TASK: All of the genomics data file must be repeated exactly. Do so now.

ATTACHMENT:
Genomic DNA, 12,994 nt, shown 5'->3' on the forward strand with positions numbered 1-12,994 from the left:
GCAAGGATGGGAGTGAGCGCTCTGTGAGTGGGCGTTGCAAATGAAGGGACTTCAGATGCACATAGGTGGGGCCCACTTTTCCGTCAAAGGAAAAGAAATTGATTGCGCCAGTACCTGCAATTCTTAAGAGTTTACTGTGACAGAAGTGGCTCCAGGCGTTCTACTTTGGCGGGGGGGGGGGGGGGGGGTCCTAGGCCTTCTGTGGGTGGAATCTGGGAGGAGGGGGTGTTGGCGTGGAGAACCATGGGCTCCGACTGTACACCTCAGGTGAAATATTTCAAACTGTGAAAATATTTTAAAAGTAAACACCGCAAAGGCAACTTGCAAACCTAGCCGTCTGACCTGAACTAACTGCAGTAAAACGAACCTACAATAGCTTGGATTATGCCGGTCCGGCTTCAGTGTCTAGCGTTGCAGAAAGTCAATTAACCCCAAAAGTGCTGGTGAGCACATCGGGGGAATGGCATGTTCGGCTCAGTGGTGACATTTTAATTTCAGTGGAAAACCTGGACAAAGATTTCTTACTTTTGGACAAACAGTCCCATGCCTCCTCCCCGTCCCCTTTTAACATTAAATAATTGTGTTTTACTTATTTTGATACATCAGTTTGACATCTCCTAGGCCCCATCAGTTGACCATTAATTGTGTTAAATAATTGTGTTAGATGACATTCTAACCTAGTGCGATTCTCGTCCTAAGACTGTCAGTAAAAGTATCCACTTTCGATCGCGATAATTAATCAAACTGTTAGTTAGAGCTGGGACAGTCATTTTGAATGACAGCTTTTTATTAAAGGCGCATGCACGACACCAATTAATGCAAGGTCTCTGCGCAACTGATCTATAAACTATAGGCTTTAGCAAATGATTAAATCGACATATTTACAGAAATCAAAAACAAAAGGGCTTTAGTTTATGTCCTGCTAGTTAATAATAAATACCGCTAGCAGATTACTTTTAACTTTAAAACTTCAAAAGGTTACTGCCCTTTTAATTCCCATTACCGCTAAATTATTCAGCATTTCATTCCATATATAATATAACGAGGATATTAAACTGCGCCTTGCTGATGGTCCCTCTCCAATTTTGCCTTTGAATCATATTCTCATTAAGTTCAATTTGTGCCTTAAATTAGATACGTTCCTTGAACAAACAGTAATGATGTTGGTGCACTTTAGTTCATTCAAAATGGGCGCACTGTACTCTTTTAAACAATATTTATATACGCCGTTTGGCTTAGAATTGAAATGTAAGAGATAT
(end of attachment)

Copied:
Genomic DNA, 12,994 nt, shown 5'->3' on the forward strand with positions numbered 1-12,994 from the left:
GCAAGGATGGGAGTGAGCGCTCTGTGAGTGGGCGTTGCAAATGAAGGGACTTCAGATGCACATAGGTGGGGCCCACTTTTCCGTCAAAGGAAAAGAAATTGATTGCGCCAGTACCTGCAATTCTTAAGAGTTTACTGTGACAGAAGTGGCTCCAGGCGTTCTACTTTGGCGGGGGGGGGGGGGGGGGGTCCTAGGCCTTCTGTGGGTGGAATCTGGGAGGAGGGGGTGTTGGCGTGGAGAACCATGGGCTCCGACTGTACACCTCAGGTGAAATATTTCAAACTGTGAAAATATTTTAAAAGTAAACACCGCAAAGGCAACTTGCAAACCTAGCCGTCTGACCTGAACTAACTGCAGTAAAACGAACCTACAATAGCTTGGATTATGCCGGTCCGGCTTCAGTGTCTAGCGTTGCAGAAAGTCAATTAACCCCAAAAGTGCTGGTGAGCACATCGGGGGAATGGCATGTTCGGCTCAGTGGTGACATTTTAATTTCAGTGGAAAACCTGGACAAAGATTTCTTACTTTTGGACAAACAGTCCCATGCCTCCTCCCCGTCCCCTTTTAACATTAAATAATTGTGTTTTACTTATTTTGATACATCAGTTTGACATCTCCTAGGCCCCATCAGTTGACCATTAATTGTGTTAAATAATTGTGTTAGATGACATTCTAACCTAGTGCGATTCTCGTCCTAAGACTGTCAGTAAAAGTATCCACTTTCGATCGCGATAATTAATCAAACTGTTAGTTAGAGCTGGGACAGTCATTTTGAATGACAGCTTTTTATTAAAGGCGCATGCACGACACCAATTAATGCAAGGTCTCTGCGCAACTGATCTATAAACTATAGGCTTTAGCAAATGATTAAATCGACATATTTACAGAAATCAAAAACAAAAGGGCTTTAGTTTATGTCCTGCTAGTTAATAATAAATACCGCTAGCAGATTACTTTTAACTTTAAAACTTCAAAAGGTTACTGCCCTTTTAATTCCCATTACCGCTAAATTATTCAGCATTTCATTCCATATATAATATAACGAGGATATTAAACTGCGCCTTGCTGATGGTCCCTCTCCAATTTTGCCTTTGAATCATATTCTCATTAAGTTCAATTTGTGCCTTAAATTAGATACGTTCCTTGAACAAACAGTAATGATGTTGGTGCACTTTAGTTCATTCAAAATGGGCGCACTGTACTCTTTTAAACAATATTTATATACGCCGTTTGGCTTAGAATTGAAATGTAAGAGATAT